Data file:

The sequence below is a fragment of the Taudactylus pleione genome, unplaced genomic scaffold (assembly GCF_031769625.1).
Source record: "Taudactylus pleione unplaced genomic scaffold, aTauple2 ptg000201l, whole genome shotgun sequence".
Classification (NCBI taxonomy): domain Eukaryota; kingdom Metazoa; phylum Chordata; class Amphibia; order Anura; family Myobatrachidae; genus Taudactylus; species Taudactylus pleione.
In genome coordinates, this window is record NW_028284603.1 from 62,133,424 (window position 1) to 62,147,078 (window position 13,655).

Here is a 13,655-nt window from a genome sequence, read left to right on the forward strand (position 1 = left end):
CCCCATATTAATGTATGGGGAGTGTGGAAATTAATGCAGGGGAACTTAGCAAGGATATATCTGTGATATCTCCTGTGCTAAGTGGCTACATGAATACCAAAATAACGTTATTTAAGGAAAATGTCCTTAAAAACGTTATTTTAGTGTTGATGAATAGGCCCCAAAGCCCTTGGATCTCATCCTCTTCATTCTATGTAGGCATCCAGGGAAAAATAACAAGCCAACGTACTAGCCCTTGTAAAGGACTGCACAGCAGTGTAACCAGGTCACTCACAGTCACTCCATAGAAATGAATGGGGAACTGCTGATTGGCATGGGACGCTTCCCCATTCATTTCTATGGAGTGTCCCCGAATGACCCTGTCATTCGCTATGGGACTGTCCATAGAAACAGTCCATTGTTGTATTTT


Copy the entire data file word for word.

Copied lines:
The sequence below is a fragment of the Taudactylus pleione genome, unplaced genomic scaffold (assembly GCF_031769625.1).
Source record: "Taudactylus pleione unplaced genomic scaffold, aTauple2 ptg000201l, whole genome shotgun sequence".
Classification (NCBI taxonomy): domain Eukaryota; kingdom Metazoa; phylum Chordata; class Amphibia; order Anura; family Myobatrachidae; genus Taudactylus; species Taudactylus pleione.
In genome coordinates, this window is record NW_028284603.1 from 62,133,424 (window position 1) to 62,147,078 (window position 13,655).

Here is a 13,655-nt window from a genome sequence, read left to right on the forward strand (position 1 = left end):
CCCCATATTAATGTATGGGGAGTGTGGAAATTAATGCAGGGGAACTTAGCAAGGATATATCTGTGATATCTCCTGTGCTAAGTGGCTACATGAATACCAAAATAACGTTATTTAAGGAAAATGTCCTTAAAAACGTTATTTTAGTGTTGATGAATAGGCCCCAAAGCCCTTGGATCTCATCCTCTTCATTCTATGTAGGCATCCAGGGAAAAATAACAAGCCAACGTACTAGCCCTTGTAAAGGACTGCACAGCAGTGTAACCAGGTCACTCACAGTCACTCCATAGAAATGAATGGGGAACTGCTGATTGGCATGGGACGCTTCCCCATTCATTTCTATGGAGTGTCCCCGAATGACCCTGTCATTCGCTATGGGACTGTCCATAGAAACAGTCCATTGTTGTATTTT